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How a potential diabetes treatment flips its molecular switch

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Quinn Eastman

A trace component of lecithin called DLPC (dilauroyl phosphatidylcholine) was recently discovered to have antidiabetic properties in animals. When fed to diabetic mice, DLPC could increase insulin sensitivity and reduce fat accumulation in the liver.

Now scientists at Emory University School of Medicine have obtained a detailed molecular picture of how DLPC fits into LRH-1, the protein sensor that triggers its effects. The structural information gives hints about how beneficial dietary fats regulate metabolism and could help researchers tweak DLPC to work best in humans.

The results were published online April 15, 2012 in the journal Nature Structural & Molecular Biology.

The first author is Paul Musille, a graduate student in Emory’s Molecular and Systems Pharmacology program. Working with Eric Ortlund, PhD, assistant professor of biochemistry, Musille used X-rays to map how LRH-1 protein and DPLC fit together. Postdoc Manish Pathak and graduate student William Hudson also contributed to the paper, along with scientists at Scripps Research Institute in Florida.

While DLPC shows promise, it may have side effects, Ortlund says. For example, the LRH-1 protein has also been shown to have a role in the development of breast cancer, so activating LRH-1 could potentially promote breast cancer.

“The goal of this work is to help treat and prevent diabetes,” he says. “But LRH-1 is found all over the body, in the brain and in the ovaries and breast tissue. So it’s important to know if DLPC has effects outside the liver, and fine tuning could help avoid those.”

Structure of DLPC

LRH-1 (liver receptor homolog-1) is a nuclear receptor, a type of protein that can sense the presence of hormones or vitamins. Each kind of receptor has a corresponding “ligand,” such as estrogen or vitamin D, which causes the receptor to change shape and turn on genes. Several laboratories have been studying how LRH-1 regulates genes involved in managing fat, bile acids and cholesterol.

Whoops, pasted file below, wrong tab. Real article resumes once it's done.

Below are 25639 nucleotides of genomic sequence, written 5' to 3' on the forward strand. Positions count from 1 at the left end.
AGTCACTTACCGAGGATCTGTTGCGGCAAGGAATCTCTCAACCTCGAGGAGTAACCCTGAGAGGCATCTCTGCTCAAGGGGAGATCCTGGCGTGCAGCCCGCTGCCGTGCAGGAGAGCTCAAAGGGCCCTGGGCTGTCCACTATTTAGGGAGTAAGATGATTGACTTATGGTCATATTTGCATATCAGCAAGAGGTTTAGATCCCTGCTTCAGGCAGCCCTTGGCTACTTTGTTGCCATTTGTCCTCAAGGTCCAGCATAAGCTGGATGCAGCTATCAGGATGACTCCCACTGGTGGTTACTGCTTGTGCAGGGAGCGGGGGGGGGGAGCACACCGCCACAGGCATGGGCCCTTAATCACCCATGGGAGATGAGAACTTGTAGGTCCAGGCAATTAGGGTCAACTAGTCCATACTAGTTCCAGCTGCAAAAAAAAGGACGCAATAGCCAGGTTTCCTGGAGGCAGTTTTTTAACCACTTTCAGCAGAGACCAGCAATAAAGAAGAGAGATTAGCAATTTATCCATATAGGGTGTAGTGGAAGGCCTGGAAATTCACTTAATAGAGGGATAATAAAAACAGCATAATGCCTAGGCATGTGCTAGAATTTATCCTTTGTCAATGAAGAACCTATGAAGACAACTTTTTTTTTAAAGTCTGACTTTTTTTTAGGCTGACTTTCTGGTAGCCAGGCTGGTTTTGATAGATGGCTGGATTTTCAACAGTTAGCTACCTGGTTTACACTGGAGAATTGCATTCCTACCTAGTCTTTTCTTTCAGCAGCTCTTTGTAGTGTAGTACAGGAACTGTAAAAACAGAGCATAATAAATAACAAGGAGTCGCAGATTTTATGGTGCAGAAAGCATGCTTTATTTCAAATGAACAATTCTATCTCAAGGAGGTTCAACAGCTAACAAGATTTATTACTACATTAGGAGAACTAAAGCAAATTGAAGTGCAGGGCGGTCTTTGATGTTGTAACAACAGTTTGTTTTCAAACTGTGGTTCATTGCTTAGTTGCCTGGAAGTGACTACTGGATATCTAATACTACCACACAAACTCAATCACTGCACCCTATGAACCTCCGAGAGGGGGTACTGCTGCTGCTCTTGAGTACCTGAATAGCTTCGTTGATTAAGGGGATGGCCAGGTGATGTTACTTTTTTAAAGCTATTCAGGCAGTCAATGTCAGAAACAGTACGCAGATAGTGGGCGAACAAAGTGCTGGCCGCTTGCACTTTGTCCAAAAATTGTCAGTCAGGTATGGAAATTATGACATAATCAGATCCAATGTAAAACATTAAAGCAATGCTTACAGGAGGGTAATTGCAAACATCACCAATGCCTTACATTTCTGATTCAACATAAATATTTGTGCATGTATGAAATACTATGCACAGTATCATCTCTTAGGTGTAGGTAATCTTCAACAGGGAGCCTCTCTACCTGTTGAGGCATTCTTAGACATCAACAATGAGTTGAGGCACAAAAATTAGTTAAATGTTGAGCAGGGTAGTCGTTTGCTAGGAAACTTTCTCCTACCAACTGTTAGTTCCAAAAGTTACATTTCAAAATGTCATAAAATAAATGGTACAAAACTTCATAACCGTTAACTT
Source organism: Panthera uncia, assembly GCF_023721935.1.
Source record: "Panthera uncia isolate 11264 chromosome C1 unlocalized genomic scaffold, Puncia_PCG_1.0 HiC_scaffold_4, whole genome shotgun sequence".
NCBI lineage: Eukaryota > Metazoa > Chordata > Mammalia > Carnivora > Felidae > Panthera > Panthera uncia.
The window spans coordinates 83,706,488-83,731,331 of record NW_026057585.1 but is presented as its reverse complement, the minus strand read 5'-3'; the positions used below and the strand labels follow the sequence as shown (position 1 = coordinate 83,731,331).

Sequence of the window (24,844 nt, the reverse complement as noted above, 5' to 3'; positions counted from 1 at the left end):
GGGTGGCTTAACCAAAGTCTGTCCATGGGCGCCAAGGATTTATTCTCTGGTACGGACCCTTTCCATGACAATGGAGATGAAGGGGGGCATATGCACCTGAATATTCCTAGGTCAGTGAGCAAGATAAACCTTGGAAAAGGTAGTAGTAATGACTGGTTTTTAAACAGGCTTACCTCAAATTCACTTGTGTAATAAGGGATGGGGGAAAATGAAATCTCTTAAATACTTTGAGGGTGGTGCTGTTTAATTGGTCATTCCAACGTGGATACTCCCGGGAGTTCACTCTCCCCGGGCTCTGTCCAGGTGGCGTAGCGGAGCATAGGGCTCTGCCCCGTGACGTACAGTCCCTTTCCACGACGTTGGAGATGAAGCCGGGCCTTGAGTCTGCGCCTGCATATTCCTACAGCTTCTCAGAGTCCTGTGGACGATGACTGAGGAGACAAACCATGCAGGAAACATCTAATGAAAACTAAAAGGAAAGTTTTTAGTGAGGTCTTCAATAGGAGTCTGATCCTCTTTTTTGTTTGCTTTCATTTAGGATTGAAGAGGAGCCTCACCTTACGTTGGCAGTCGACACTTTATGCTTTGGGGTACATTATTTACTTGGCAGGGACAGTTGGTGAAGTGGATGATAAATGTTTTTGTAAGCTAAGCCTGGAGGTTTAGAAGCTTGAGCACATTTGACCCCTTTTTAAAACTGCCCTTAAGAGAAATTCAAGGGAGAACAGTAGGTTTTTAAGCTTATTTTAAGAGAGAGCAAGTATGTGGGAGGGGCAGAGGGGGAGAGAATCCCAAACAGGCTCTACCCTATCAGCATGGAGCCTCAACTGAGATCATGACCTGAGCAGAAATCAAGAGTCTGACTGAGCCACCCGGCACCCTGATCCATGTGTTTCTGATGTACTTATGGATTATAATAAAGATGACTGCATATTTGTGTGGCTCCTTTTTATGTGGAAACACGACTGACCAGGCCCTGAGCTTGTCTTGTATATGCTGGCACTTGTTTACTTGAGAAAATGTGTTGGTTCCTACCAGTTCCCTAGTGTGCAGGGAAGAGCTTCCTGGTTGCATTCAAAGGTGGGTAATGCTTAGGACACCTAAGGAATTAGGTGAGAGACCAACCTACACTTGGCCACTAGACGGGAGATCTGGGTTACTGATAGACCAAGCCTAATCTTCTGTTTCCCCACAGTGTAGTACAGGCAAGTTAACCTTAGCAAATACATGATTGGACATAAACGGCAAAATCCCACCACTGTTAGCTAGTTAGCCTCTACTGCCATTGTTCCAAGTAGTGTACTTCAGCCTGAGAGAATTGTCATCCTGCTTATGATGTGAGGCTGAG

DLPC’s effects in mice were reported last year in Nature by scientists at Baylor College of Medicine and Scripps Research Institute, with Ortlund and Pathak collaborating. A clinical trial at Baylor is underway exploring beneficial effects of DLPC in patients with early signs of diabetes. DLPC is a trace component of lecithin, an emulsifier found in many foods and also available as a supplement.

The 2011 Nature paper showed that DLPC activates LRH-1, while similar molecules do not, apparently because they are too big or too small. In this paper, Musille and Ortlund describe how LRH-1 changes shape when it wraps around DLPC, in a way that is different from other nuclear receptors. They also show how it can turn genes off in the absence of a ligand.  
Ortlund says he is working with Emory chemist Jim Snyder and colleagues at Imperial College, London to study synthetic activators of LRH-1 and map what is necessary for activity in different tissues.

Synthetic compounds that block LRH-1 activity could also be helpful in breast cancer treatment, because they could act similarly to aromatase inhibitors, but more selectively, Ortlund says.

The research was supported by the National Institutes of Health and Emory University.

Reference: P.M. Musille, M.C. Pathak, J.L. Lauer, W.H. Hudson, P.R. Griffin and E.A. Ortlund. Antidiabetic phospholipid-nuclear receptor complex reveals the mechanism for phospholipid-driven gene regulation. Nature Structural & Molecular Biology (2012).


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